Goldman mixes auto/ethnography, feminist theory, and lyrical analysis to create a web connecting the musicians across time and eras. For example, Chapter Two, titled “Money: Are We Our Stuff?” is an analysis of financial loss, wealth, and poverty through a variety of She-Punks who either reaped the benefits of fame or were subject to the commercial exploitation of the recording industry with little credit in return. Consider the third track in Chapter Two by ESG entitled “Earn It” (1981-1992). Goldman uses this track to highlight the career of the Scroggins sisters from the Bronx and their struggle with fiscal abuse and lack of artistic credit from a handful of mainstream rappers who sampled ESG’s catalogue, including J. Dilla and the Notorious B.I.G. In contrast, the track “Free Money” (1975) by Patti Smith, the acclaimed punk poetess from New York and Rock and Roll Hall of Fame Inductee, tells the story of a She-Punk who was monetarily compensated throughout her career. This chapter marks some of Goldman’s most compelling writing because the author successfully draws out the spectrum of views She-Punks have had on the right to money and the right to refuse money. The lingering aftertaste of racialized discrimination within the music industry at the end of Chapter Two, while cringeworthy, is a refreshing take on the layered lives of She-Punks whose accounts expose the discrepancies in the distribution of wealth and fame within punk. Additionally, the massaging of issues of race and gender into every chapter offers fresh approaches to ongoing debates within punk.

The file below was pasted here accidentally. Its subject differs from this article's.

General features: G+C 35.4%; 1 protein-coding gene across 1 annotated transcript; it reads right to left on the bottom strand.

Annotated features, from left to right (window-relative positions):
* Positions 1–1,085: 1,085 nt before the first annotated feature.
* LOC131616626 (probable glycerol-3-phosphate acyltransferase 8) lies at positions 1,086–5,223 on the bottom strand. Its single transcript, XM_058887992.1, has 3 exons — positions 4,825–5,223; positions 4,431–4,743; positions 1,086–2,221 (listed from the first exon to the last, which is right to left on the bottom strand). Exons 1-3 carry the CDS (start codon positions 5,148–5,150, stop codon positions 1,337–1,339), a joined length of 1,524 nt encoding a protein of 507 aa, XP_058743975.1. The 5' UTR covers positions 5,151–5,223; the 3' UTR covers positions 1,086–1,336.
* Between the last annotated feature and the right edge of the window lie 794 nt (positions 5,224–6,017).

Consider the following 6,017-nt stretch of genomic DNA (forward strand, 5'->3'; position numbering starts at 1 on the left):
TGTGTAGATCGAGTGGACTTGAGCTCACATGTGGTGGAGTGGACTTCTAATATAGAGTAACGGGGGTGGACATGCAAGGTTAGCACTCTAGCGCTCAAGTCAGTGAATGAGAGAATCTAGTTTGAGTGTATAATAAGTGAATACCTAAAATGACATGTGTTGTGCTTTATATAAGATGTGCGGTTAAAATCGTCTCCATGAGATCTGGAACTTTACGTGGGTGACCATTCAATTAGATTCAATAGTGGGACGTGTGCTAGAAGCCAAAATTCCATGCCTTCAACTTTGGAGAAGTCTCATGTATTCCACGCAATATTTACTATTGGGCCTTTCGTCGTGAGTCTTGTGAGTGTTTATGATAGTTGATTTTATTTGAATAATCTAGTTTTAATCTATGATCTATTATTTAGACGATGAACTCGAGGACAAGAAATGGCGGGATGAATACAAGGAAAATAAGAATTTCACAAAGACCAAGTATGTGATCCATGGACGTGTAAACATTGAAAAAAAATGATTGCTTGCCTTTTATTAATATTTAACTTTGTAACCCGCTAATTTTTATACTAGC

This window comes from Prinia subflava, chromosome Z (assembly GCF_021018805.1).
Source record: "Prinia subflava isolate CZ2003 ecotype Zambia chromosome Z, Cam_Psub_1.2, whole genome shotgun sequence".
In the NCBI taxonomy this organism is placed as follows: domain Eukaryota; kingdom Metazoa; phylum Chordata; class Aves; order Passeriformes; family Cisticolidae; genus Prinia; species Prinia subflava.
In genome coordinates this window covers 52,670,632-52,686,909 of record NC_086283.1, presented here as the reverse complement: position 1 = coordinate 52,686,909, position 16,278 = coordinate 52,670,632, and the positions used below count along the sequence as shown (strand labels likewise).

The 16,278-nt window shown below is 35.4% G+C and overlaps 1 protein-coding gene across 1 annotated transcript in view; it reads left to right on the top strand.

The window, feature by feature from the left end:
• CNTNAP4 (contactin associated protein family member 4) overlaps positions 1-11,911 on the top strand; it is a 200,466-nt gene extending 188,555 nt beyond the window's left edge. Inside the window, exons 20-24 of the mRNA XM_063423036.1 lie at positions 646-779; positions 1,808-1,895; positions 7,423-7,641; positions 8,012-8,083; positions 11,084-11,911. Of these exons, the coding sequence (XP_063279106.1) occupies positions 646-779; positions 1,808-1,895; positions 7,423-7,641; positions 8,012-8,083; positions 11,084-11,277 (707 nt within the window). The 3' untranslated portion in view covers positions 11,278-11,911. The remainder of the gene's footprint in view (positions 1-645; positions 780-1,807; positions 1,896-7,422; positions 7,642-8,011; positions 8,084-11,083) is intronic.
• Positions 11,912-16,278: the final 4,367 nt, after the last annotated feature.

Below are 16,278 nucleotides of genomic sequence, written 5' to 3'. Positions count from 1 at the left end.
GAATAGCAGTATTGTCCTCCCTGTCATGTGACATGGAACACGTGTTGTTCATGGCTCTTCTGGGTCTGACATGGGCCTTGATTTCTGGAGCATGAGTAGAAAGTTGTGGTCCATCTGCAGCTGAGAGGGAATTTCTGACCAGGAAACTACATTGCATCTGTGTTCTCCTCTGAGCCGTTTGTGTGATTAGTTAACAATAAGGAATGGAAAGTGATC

According to the introduction, Revenge of the She-Punks was not intended to act as an absolute “one-stop shop” text for all punk women’s experiences but aimed to open up dialogue about punk’s international impact. Goldman explores this impact by deploying a variety of feminist frameworks, mostly rooted in second-wave feminist thought, provoking questions about race and gender even in multicultural transnational feminist music histories. From the perspective of a U.S.-born Chicana, I found that in order to explain how race and racism were addressed by She-Punks of color, the narratives throughout the text would have benefited from further outside research on the differences and overlaps in the constructs of race in the U.S. and the U.K. For instance, disassociating narratives of Black She-Punks in the U.K. from the struggles of Black She-Punks in the U.S., Goldman missed an opportunity to further engage with Third World Feminisms. Like other mainstream punk histories, especially those guided by western feminisms, Goldman effectively ignores what Chandra Talpade Mohanty explains in Feminism Without Borders: Decolonizing Theory, Practicing Solidarity as the “complex interconnections between First and Third World economies and the profound effect of [these] on the lives of women from all countries.”1 Other punk histories also ignore the imposition of English on countries some She-Punks hail from where it is not the primary language. Moreover, what makes Goldman’s contribution to feminist music history with Revenge of the She-Punks by far one the most compelling works on women and femme punks is that it still raises the question: what genealogies of feminist music history can be produced that responsibly account for women of color and still incorporate white women? And should those models account for trans issues?